Our Wildwood, Winter 2018, Volume 42
by Michelle Simon HEAD LIBRARIAN MIDDLE AND UPPER SCHOOL
Transitions in writing serve to provide readers with language to help connect ideas and to move smoothly from one happening to the next. Life transitions, however, are not always so fluid. A lovely benefit to being a reader is being invited into a bumpy life with characters who do not always move easily from place to place, school to school, home to home—yet we experience their life encounters with ease because of the craft of the writer and skilled use of transitions. Regardless of whether transitions are bumpy or smooth, they are necessary and move stories and our lives forward.
MY ABSOLUTE DARLING by Gabriel Tallent Reviewed by Jill Thomas WILDWOOD PARENT
Set on the Mendocino coast, this beautifully written, stunningly poignant debut novel is told from the perspective of Turtle, a 14-year-old girl moving into adulthood. Raised in isolation by her abusive, survivalist father, and on the cusp of entering high school, Turtle makes her first friend, who provides her with a glimpse of what a healthy, supportive family looks like. As Turtle gains self-awareness and insight into her situation, she begins the terrifying process of breaking free from her violent, domineering father.
Ironically, the survivalist skills that her father has drilled into Turtle provide her with the skills and confidence needed to literally fight for her life. This book is raw and emotional and realistically deals with very difficult topics—incest, abuse, and domestic violence. Its portrayal of the abuse cycle—of smothering obsessive affection punctuated by unpredictable violence and volatility—is chilling. This book comes highly recommended, but only for the most mature upper school readers and for adults.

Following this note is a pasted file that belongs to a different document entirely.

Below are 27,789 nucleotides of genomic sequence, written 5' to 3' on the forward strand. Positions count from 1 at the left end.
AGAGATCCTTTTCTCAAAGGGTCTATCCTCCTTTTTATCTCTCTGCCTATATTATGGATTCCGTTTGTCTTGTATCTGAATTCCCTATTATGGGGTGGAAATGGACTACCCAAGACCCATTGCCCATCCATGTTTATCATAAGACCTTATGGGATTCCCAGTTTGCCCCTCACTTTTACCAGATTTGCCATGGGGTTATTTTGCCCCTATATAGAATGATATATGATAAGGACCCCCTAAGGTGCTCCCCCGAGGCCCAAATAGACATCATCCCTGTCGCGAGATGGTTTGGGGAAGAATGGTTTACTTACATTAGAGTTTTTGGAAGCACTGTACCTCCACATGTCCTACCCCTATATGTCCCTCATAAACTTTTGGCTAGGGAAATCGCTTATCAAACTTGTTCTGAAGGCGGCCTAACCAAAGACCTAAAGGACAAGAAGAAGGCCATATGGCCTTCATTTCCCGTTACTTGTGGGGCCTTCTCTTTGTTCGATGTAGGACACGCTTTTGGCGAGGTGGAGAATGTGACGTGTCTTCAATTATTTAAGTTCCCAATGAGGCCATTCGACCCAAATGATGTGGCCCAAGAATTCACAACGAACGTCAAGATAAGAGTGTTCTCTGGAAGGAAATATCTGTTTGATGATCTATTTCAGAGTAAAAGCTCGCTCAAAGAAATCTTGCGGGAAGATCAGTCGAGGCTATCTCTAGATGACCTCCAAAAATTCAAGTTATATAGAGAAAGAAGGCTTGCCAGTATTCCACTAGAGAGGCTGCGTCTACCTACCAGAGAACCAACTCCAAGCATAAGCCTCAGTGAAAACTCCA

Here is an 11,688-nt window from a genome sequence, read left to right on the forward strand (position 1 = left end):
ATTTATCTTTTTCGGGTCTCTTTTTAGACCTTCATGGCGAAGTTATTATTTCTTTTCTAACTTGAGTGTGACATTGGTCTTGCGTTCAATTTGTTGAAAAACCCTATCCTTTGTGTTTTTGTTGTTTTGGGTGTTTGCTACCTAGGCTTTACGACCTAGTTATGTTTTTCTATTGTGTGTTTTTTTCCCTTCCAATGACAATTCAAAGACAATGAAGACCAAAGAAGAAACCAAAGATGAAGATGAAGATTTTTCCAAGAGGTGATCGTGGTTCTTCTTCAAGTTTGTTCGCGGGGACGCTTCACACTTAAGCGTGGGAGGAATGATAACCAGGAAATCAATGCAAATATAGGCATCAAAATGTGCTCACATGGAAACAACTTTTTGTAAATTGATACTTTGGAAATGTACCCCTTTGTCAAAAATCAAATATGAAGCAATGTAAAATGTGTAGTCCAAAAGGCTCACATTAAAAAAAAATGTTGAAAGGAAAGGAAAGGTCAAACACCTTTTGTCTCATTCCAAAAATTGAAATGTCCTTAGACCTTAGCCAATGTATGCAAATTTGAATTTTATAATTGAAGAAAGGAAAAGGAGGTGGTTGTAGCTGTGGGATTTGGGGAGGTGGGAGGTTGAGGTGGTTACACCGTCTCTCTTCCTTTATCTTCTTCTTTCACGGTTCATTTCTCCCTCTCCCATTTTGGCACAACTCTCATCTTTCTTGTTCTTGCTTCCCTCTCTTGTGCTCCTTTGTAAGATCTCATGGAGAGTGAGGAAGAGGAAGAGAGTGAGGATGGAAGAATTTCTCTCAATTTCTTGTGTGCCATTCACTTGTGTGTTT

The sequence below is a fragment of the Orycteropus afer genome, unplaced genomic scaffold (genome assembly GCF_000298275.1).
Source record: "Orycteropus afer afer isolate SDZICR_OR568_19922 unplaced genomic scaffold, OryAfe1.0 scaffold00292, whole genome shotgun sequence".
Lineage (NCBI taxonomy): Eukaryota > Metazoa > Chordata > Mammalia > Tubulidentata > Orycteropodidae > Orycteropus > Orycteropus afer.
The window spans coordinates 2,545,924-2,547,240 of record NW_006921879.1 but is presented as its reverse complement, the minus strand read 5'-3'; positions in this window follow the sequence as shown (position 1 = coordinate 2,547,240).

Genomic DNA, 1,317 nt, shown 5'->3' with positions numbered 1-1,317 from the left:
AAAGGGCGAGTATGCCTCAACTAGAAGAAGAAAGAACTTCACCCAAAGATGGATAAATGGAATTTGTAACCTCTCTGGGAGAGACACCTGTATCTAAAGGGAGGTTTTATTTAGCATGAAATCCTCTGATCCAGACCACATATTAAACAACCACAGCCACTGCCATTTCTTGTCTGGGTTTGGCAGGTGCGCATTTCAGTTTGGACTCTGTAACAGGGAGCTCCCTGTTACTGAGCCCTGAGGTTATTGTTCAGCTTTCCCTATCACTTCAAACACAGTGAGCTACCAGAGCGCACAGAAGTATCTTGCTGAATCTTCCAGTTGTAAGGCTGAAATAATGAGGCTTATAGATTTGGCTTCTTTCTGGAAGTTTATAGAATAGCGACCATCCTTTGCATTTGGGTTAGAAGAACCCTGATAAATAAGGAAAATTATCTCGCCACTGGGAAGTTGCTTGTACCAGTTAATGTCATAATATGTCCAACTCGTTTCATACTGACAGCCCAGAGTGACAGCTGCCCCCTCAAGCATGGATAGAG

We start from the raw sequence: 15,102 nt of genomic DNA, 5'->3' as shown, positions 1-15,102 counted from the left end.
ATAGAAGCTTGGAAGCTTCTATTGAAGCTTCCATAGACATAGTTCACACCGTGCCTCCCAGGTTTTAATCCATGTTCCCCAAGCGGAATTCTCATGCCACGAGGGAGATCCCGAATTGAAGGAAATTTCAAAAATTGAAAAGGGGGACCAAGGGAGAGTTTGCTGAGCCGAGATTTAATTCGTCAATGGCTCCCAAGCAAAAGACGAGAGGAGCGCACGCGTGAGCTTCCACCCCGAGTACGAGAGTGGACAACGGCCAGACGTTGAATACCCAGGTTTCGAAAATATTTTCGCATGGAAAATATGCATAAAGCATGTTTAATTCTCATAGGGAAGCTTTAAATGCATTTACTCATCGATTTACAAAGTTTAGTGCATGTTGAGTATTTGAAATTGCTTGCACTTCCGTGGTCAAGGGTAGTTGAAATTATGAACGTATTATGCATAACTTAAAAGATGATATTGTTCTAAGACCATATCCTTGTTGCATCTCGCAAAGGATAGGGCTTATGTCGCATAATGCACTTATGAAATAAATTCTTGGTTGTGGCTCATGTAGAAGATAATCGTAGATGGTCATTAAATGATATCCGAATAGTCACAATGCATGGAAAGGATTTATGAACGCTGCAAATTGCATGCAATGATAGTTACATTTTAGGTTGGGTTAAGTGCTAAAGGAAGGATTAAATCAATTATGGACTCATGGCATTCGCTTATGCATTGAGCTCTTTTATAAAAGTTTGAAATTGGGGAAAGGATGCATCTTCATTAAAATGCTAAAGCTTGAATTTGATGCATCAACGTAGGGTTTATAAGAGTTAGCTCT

THE SCHOOL FOR GOOD AND EVIL (BOOK ONE) by Soman Chainani Reviewed by Phoebe A. 7TH GRADER
In this library primeval is a story of good and evil—with two characters that are best friends, one good and one wicked. Because neither is a fool, they are both chosen to attend school. There’s one place, but it’s only for special types of people: It’s a place called The School for Good and Evil. The school master decides the rules, but he puts the girls in the wrong schools. The schools and their new students don’t at first get along, but somehow they might be where they both belong. This story grabs your attention and holds it tight. You’ll want to keep reading late into the night. Try to stop reading and you’ll always fail. The only way out is to . finish the tale.
THE APOTHECARY by Maile Meloy Reviewed by Ivy Jane Klein ’11 ALUMNA
The Apothecary is a fantastical novel of alchemy, world-saving, and young romance set in London during the 1950s at the incipit of Cold War tension. The story revolves around Janie Scott, a Los Angeles native who at her parents’ will moves with them to London to avoid political persecution, and her mysterious crush, Benjamin Burrows who just happens to be the son of a not-so-ordinary Apothecary. Unexpectedly, the Apothecary disappears, leaving only a sacred, centuries-old book of alchemical elixirs and potions,
the Pharmacopoeia, in the hands of his son and a trail of dangerous Soviet spies to follow. Janie and Benjamin are left to unravel the mysteries of the Pharmacopeia, find Benjamin’s father, and ultimately save all of humanity. The Apothecary is a lot of fun to read. It transports the reader to a very cold, Cold War London and thoroughly engages the imagination with incredible transformative alchemical elixirs and the looming threat of espionage.
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